Some of the most satisfying compliments I’ve received regarding The Danilov Quintet are along the lines of ‘The city becomes a character in its own right’, – the city in question being either Moscow or Saint Petersburg, depending on which of the five novels is being reviewed.
I’ll let you in on a secret: for the first novel, Twelve, my geographical knowledge was almost entirely derived from the DK Eyewitness Travel Guide to Moscow. Looking at my copy now, a decade on, there are still folded-down corners marking locations that appear in the novel. It was only when I was putting together the final draft, ready for publication, that I actually visited the city and checked that what I had written stood up to reality. For the most part, it did.
Looking back, the approach has its advantages and its drawbacks. The main benefit is in saving time. It would be fruitless to wander randomly through a city the size of Moscow and expect to find the best locations for a novel. As with any tourism, it helps to have an itinerary and to know what has to be seen and what does not. Moreover, when writing historical fiction, the present-day location can be deceptive – the buildings of a modern city would make it unrecognizable to an inhabitant of centuries ago, even though the street plan may remain the same. Guidebooks can provide detail on the history of a building which only an archaeologist could determine by looking at the structure itself.
In Russia the effects of time have particular concerns for the literary researcher. After the revolution, religion was suppressed and imperial palaces became government buildings. Churches and cathedrals fell into disrepair, or were even demolished, and while some sites of favoured cultural interest (such as the Bolshoi Theatre or the Hermitage Museum) were maintained, others were not. After the fall of communism, as religion resurfaced, many dilapidated buildings were restored, usually with meticulous attention to what they had once been. Thus one can look at, say, the Resurrection Gate – the north-western entrance to Red Square – and feel confident that whilst the actual structure was only built in 1995, it is identical to the original constructed in 1680 and demolished in 1931. You wouldn’t know that just by looking at the gate – I knew it long before I ever visited Moscow, thanks to the guidebook.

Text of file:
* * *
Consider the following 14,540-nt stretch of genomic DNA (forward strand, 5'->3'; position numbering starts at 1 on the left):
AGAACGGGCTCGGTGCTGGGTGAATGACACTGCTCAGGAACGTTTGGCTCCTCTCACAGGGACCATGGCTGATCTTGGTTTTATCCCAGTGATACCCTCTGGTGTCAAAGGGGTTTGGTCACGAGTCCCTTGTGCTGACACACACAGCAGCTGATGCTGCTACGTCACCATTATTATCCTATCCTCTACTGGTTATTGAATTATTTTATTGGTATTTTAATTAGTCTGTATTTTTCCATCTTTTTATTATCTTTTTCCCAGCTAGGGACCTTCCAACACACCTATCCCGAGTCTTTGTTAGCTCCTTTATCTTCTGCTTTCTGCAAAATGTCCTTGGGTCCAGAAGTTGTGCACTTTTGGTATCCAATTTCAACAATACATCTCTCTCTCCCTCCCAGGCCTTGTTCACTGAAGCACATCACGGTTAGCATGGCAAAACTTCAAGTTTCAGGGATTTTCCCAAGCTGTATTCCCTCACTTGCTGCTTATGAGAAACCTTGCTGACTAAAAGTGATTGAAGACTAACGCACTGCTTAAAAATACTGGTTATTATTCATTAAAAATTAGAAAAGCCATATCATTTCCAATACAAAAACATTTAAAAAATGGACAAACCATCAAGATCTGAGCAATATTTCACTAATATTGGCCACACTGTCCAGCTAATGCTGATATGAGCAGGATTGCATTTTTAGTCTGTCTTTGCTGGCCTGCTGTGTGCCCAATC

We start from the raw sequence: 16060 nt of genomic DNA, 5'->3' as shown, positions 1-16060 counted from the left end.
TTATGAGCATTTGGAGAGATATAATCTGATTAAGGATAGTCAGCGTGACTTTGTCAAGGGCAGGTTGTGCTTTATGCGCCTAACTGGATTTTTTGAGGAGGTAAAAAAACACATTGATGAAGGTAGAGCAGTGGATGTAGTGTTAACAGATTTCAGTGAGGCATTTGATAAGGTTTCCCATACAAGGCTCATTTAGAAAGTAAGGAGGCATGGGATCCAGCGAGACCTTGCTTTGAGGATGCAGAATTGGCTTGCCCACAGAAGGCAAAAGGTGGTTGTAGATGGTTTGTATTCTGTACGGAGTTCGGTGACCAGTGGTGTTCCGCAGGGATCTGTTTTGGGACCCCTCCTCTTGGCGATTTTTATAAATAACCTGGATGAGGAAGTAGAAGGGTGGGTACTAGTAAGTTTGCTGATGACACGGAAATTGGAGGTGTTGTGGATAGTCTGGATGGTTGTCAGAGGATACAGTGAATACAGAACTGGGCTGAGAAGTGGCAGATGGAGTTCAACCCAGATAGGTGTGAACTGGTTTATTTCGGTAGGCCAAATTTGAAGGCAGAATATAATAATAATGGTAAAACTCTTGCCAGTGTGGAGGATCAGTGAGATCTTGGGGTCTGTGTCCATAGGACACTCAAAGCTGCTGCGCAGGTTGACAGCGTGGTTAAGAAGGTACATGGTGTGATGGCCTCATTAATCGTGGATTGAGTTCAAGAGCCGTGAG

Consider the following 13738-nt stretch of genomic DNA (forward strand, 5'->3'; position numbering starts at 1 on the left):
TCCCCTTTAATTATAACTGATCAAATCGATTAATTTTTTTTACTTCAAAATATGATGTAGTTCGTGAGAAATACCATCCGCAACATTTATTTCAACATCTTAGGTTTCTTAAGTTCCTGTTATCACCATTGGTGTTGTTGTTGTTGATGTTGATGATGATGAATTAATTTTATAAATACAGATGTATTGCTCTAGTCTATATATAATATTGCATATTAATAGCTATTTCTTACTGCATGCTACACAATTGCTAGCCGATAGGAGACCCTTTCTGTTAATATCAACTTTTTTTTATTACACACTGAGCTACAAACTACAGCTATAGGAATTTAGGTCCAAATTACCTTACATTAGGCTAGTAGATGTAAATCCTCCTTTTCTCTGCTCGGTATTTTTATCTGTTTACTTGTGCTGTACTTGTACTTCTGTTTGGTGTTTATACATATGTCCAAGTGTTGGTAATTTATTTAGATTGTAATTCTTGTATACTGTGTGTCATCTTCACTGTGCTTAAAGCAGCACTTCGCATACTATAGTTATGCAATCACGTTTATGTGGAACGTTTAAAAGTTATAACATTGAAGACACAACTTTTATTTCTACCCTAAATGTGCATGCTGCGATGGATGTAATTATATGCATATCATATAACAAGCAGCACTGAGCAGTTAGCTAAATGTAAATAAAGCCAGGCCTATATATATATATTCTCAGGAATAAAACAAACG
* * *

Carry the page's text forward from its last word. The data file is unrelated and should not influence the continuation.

While tourist guides can provide detail, they are less good at conveying atmosphere. In Twelve Saint Basil’s Cathedral in Red Square serves merely as backdrop to the action. It was only when I visited that I experienced the claustrophobic labyrinth of its interior. It was too late then to feature more of the place in the novel, but it became the setting for one of the key scenes of the sequel, Thirteen Years Later.
Over the course of writing the quintet I’ve visited Russia several times, on each occasion verifying what I thought I knew from book-based research for the current novel and discovering new things that I could use in the next one. For a country so far away from home, it seems like an efficient approach.
On the other hand, I’m currently working on a series of historical detective novels set in my home town of Brighton in the 1930s. Here distance is no excuse for me not to actually go and look at something. But familiarity with a town can bring its own pitfalls, especially one which has changed so much, even over the space of eight decades.
Thankfully, famous cities like Moscow and Saint Petersburg, and even Brighton, have been visually documented over the years as well as verbally. For Brighton in the 1930s there’s a wealth of photography, and for nineteenth century Russia there are paintings at the beginning and photographs towards the end. Fyodor Alekseyev’s masterful cityscapes are particularly impressive, and indeed were used as sources for some of the reconstruction work done after the breakup of the Soviet Union. Whether with a painting or a photograph, it can be a fascinating puzzle to try to match its location precisely in the modern landscape.
It’s easy to overlook just how important geography is to the historical novel. A contemporary novel can be set in a specific, real location, or may work equally well in an unnamed or invented any-town. For historical novels I don’t think that’s really possible – you can’t be historically accurate about a place that never existed.
As an author, you need to know your location just as well as you know all your other characters. You may not know what’s around the next corner in terms of plot, but as for geography, you always should.
Jasper Kent’s author website: www.jasperkent.com
United States (and beyond)
United Kingdom (and beyond)
Australia (and beyond)
Writing Historical Novels